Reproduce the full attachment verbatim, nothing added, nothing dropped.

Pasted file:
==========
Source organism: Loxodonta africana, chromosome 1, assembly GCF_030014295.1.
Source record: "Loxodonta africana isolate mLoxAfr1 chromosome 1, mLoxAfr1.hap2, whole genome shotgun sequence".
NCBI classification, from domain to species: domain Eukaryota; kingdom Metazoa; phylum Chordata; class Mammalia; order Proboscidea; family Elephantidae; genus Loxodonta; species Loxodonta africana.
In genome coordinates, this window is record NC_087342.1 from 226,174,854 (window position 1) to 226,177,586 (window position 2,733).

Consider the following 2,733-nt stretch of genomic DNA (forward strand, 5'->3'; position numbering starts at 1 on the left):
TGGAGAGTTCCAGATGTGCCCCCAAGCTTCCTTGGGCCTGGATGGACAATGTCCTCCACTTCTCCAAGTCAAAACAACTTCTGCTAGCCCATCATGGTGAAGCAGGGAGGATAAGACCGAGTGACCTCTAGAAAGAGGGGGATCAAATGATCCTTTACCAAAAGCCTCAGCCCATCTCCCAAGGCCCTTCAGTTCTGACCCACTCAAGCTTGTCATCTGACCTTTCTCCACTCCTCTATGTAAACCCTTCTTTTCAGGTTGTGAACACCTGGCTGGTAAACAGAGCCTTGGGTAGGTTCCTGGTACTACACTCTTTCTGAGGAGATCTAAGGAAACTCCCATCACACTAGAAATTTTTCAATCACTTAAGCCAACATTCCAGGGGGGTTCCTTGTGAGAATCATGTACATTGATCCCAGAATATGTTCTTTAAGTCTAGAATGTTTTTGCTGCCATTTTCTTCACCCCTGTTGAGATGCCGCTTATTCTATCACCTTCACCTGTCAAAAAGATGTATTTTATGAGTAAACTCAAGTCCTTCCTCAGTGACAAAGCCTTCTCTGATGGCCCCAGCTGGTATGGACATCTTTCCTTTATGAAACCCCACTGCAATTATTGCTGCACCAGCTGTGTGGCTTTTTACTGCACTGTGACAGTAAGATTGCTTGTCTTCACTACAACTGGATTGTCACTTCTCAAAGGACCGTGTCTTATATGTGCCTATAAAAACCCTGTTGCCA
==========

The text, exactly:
Source organism: Loxodonta africana, chromosome 1, assembly GCF_030014295.1.
Source record: "Loxodonta africana isolate mLoxAfr1 chromosome 1, mLoxAfr1.hap2, whole genome shotgun sequence".
NCBI classification, from domain to species: domain Eukaryota; kingdom Metazoa; phylum Chordata; class Mammalia; order Proboscidea; family Elephantidae; genus Loxodonta; species Loxodonta africana.
In genome coordinates, this window is record NC_087342.1 from 226,174,854 (window position 1) to 226,177,586 (window position 2,733).

Consider the following 2,733-nt stretch of genomic DNA (forward strand, 5'->3'; position numbering starts at 1 on the left):
TGGAGAGTTCCAGATGTGCCCCCAAGCTTCCTTGGGCCTGGATGGACAATGTCCTCCACTTCTCCAAGTCAAAACAACTTCTGCTAGCCCATCATGGTGAAGCAGGGAGGATAAGACCGAGTGACCTCTAGAAAGAGGGGGATCAAATGATCCTTTACCAAAAGCCTCAGCCCATCTCCCAAGGCCCTTCAGTTCTGACCCACTCAAGCTTGTCATCTGACCTTTCTCCACTCCTCTATGTAAACCCTTCTTTTCAGGTTGTGAACACCTGGCTGGTAAACAGAGCCTTGGGTAGGTTCCTGGTACTACACTCTTTCTGAGGAGATCTAAGGAAACTCCCATCACACTAGAAATTTTTCAATCACTTAAGCCAACATTCCAGGGGGGTTCCTTGTGAGAATCATGTACATTGATCCCAGAATATGTTCTTTAAGTCTAGAATGTTTTTGCTGCCATTTTCTTCACCCCTGTTGAGATGCCGCTTATTCTATCACCTTCACCTGTCAAAAAGATGTATTTTATGAGTAAACTCAAGTCCTTCCTCAGTGACAAAGCCTTCTCTGATGGCCCCAGCTGGTATGGACATCTTTCCTTTATGAAACCCCACTGCAATTATTGCTGCACCAGCTGTGTGGCTTTTTACTGCACTGTGACAGTAAGATTGCTTGTCTTCACTACAACTGGATTGTCACTTCTCAAAGGACCGTGTCTTATATGTGCCTATAAAAACCCTGTTGCCA